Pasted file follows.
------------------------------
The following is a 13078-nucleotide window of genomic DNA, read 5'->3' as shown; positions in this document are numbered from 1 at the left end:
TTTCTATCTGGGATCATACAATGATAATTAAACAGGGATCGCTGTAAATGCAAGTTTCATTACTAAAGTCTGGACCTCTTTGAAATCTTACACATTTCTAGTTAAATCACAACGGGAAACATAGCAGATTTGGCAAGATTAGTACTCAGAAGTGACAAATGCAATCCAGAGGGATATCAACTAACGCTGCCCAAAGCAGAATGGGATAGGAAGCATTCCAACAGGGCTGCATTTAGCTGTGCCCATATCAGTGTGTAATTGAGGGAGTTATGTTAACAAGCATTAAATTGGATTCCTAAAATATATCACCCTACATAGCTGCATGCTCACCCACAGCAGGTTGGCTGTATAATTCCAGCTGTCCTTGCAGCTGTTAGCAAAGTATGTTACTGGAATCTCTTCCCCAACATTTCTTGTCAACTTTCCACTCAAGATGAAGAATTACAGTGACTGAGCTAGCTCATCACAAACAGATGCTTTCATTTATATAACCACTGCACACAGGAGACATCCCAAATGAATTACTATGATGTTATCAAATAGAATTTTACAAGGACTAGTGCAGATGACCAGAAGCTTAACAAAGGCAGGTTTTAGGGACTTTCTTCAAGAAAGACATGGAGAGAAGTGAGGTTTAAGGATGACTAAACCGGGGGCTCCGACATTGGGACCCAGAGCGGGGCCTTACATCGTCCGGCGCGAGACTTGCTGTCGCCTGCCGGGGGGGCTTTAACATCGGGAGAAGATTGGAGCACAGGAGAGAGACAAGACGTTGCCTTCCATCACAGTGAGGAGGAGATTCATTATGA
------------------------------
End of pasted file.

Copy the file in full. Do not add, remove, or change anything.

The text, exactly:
The following is a 13078-nucleotide window of genomic DNA, read 5'->3' as shown; positions in this document are numbered from 1 at the left end:
TTTCTATCTGGGATCATACAATGATAATTAAACAGGGATCGCTGTAAATGCAAGTTTCATTACTAAAGTCTGGACCTCTTTGAAATCTTACACATTTCTAGTTAAATCACAACGGGAAACATAGCAGATTTGGCAAGATTAGTACTCAGAAGTGACAAATGCAATCCAGAGGGATATCAACTAACGCTGCCCAAAGCAGAATGGGATAGGAAGCATTCCAACAGGGCTGCATTTAGCTGTGCCCATATCAGTGTGTAATTGAGGGAGTTATGTTAACAAGCATTAAATTGGATTCCTAAAATATATCACCCTACATAGCTGCATGCTCACCCACAGCAGGTTGGCTGTATAATTCCAGCTGTCCTTGCAGCTGTTAGCAAAGTATGTTACTGGAATCTCTTCCCCAACATTTCTTGTCAACTTTCCACTCAAGATGAAGAATTACAGTGACTGAGCTAGCTCATCACAAACAGATGCTTTCATTTATATAACCACTGCACACAGGAGACATCCCAAATGAATTACTATGATGTTATCAAATAGAATTTTACAAGGACTAGTGCAGATGACCAGAAGCTTAACAAAGGCAGGTTTTAGGGACTTTCTTCAAGAAAGACATGGAGAGAAGTGAGGTTTAAGGATGACTAAACCGGGGGCTCCGACATTGGGACCCAGAGCGGGGCCTTACATCGTCCGGCGCGAGACTTGCTGTCGCCTGCCGGGGGGGCTTTAACATCGGGAGAAGATTGGAGCACAGGAGAGAGACAAGACGTTGCCTTCCATCACAGTGAGGAGGAGATTCATTATGA